The following young men were among the students of that first school:

George Weare, John Stoney, Cyrus E. Ferguson, Murray S. Davis, Amos Ferguson, Isaac W. Carrol, Mortimer A. Higley, William E. Earl, William J. Wood, Edwin Kennedy, George R. Carroll, James L. Bever and George W. Bever.

The remaining four or five that composed the school cannot now be recalled.

This school was continued two or three years after, under the name of “Cedar Rapids Collegiate Institute,” Mr. David Blakely, a recent graduate of Knox College, having been procured by Mr. Jones to act as principal.

In the second stage of its existence the school found shelter in the “Little Muddy Church” where its sessions were held.

Out of this humble beginning, Coe College, an institution which at present is the pride of our city, has grown. Mr. Jones procured from Mr. Daniel B. Coe, in New York, money sufficient to purchase the eighty acres of land, a part of which now constitutes the college campus. A part of the money was invested in the lots which are now occupied by the First Presbyterian church and chapel, and also those occupied by St. Paul’s M. E. church and parsonage.

After passing through various changes of form and name, and having a history in which there has been some sunshine, and a great deal of shadow, Coe College was incorporated, under the laws of the State of Iowa, in 1881, and the Rev. Stephen Phelps, D. D., was made its first President, in which relation he continued until 1887.

Although the foundation upon which Coe College has been built up was not laid till 1851, which is at a period later than that of which I have been writing, yet it will be seen that the pioneers of the forties were the principal workers who inaugurated the great enterprise.

Rev. Williston Jones, Judge Greene, Dr. Ely, William Greene, Dr. Carpenter, Judge Cook and John L. Shearer, whose names are indissolubly connected with the enterprise from its earliest conception, were all numbered among the early settlers of that period which this record is designed to cover.

It is with pleasure, therefore, that the accompanying illustration, which shows Coe College as it now stands, is here presented.

Under the able administration of Rev. James Marshall, D. D., with a faculty well qualified to fill the various professorships; with apparatus and appliances for study unexcelled by many older institutions of learning; with its fine list of students, and with its admirable constituency, composed of some of our best citizens here and in other parts of the state, Coe College has a bright outlook and a promising future, such as to make her friends rejoice.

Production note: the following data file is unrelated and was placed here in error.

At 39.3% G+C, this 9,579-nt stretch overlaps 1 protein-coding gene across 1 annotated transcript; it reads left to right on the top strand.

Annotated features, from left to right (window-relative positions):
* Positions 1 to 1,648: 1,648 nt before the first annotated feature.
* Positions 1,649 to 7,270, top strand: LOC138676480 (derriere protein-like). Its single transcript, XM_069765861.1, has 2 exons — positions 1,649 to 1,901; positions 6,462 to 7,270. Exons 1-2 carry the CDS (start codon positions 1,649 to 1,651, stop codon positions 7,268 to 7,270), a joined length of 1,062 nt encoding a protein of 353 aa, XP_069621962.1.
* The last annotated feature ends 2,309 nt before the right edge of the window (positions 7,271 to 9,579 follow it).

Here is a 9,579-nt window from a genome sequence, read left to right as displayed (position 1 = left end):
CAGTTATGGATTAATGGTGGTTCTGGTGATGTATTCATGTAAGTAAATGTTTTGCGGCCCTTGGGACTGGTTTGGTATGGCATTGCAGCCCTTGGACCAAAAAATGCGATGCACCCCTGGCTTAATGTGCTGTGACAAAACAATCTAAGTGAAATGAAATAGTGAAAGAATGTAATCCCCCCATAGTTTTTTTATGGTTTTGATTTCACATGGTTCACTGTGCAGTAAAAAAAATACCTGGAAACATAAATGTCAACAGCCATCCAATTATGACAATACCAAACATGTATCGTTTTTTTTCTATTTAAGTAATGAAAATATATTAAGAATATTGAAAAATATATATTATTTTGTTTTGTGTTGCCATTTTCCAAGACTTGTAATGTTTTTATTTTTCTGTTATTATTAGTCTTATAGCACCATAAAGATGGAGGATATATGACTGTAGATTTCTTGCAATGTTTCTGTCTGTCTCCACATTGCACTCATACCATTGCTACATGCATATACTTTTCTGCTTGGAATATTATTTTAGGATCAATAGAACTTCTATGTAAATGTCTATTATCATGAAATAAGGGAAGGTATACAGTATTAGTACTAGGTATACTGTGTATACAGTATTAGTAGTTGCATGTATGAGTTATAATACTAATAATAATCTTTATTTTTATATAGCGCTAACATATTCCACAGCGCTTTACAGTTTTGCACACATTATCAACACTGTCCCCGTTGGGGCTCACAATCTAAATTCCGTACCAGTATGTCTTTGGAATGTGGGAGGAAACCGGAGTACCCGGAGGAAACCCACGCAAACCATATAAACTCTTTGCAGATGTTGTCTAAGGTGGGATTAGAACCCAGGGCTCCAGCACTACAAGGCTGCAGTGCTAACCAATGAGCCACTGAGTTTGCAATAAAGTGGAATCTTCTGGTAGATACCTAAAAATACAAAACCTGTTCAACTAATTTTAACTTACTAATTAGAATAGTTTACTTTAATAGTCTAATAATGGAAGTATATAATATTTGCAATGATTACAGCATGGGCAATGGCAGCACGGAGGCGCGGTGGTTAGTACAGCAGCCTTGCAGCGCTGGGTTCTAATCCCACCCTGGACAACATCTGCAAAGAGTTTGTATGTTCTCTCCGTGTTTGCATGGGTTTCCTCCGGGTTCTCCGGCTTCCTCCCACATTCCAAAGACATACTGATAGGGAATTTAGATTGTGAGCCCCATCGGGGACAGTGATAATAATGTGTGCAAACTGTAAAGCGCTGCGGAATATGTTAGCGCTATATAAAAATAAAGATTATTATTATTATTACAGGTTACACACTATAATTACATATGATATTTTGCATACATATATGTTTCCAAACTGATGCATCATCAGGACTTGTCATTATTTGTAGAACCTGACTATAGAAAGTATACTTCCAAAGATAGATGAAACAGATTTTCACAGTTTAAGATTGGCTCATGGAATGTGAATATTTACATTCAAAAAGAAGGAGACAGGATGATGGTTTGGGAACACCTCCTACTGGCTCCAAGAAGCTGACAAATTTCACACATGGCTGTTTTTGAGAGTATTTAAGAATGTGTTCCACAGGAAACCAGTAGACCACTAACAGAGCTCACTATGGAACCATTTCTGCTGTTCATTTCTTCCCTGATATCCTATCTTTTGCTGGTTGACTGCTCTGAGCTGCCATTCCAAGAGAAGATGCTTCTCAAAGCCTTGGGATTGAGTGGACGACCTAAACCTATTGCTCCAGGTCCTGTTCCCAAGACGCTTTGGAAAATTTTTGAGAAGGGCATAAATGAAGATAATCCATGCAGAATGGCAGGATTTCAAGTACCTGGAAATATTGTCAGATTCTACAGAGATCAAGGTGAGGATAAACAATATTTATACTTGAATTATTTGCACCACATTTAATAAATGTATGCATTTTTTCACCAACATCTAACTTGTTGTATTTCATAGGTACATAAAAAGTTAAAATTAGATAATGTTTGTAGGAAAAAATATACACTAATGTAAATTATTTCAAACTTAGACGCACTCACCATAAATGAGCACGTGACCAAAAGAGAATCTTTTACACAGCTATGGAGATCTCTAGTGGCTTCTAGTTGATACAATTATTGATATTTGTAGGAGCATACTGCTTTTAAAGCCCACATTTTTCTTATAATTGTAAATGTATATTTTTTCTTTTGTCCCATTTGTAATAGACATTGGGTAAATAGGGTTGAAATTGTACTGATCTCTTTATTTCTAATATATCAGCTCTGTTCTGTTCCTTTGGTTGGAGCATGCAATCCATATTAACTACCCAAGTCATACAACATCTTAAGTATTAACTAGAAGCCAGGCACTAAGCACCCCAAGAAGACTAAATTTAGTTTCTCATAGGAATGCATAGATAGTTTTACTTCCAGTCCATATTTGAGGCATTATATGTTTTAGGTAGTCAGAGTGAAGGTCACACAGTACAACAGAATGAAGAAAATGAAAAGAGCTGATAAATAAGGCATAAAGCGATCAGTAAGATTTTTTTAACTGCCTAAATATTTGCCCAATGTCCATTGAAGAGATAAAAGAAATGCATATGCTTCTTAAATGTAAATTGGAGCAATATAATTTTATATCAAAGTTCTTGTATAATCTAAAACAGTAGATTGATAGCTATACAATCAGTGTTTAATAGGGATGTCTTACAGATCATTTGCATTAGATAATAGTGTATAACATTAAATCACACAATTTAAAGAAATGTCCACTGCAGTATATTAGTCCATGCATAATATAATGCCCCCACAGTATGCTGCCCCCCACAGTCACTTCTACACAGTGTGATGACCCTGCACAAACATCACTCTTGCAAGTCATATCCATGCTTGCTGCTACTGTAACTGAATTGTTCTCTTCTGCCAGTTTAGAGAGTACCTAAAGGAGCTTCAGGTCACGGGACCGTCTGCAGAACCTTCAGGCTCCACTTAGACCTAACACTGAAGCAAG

To Rev. Williston Jones belongs the honor of founding this noble institution.

Mr. Jones afterwards lived for several years at Iowa Falls, continuing his labors with a zeal and energy, such as is seldom witnessed in this world.

His death occurred at Rolla, Missouri, November 20, 1865, where he had resided but a short time.

His accomplished and devoted wife, who has also been untiring in various branches of Christian work, still survives, and is a resident of Wellesley, Massachusetts.

On the ground where once stood the Little Muddy church now stands the magnificent United States Post office and Court House, which was erected under the superintendency of Mr. H. S. Josselyn, at a cost, including grounds, of one hundred and twenty thousand dollars. It is a solid structure, built of brick and stone, and in its architectural style and proportions, it is one of the most splendid ornaments of the city.

But with all its  imposing grandeur and stateliness, it has never cost the self-denial, the days of toil and anxiety that were endured by the builders of that first little church, whose walls were reared in those early days when the men were so few and money so scarce and the materials so hard to procure.

Bio and Announcement of College President Rev. Dr. James Marshall's Death in 1896

Information that Western College in Linn County may have eventually merged with Coe